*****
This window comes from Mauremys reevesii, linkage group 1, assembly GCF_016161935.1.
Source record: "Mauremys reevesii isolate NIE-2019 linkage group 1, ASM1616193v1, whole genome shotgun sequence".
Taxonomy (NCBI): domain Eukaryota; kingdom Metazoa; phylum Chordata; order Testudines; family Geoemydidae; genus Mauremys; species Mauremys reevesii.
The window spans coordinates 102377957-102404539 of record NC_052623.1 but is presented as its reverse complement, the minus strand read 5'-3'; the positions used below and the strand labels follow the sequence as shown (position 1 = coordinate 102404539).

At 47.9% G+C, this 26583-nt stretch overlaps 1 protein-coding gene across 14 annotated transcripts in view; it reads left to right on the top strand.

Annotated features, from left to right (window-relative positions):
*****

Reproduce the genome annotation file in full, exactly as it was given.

This window comes from Mauremys reevesii, linkage group 1, assembly GCF_016161935.1.
Source record: "Mauremys reevesii isolate NIE-2019 linkage group 1, ASM1616193v1, whole genome shotgun sequence".
Taxonomy (NCBI): domain Eukaryota; kingdom Metazoa; phylum Chordata; order Testudines; family Geoemydidae; genus Mauremys; species Mauremys reevesii.
The window spans coordinates 102377957-102404539 of record NC_052623.1 but is presented as its reverse complement, the minus strand read 5'-3'; the positions used below and the strand labels follow the sequence as shown (position 1 = coordinate 102404539).

At 47.9% G+C, this 26583-nt stretch overlaps 1 protein-coding gene across 14 annotated transcripts in view; it reads left to right on the top strand.

Annotated features, from left to right (window-relative positions):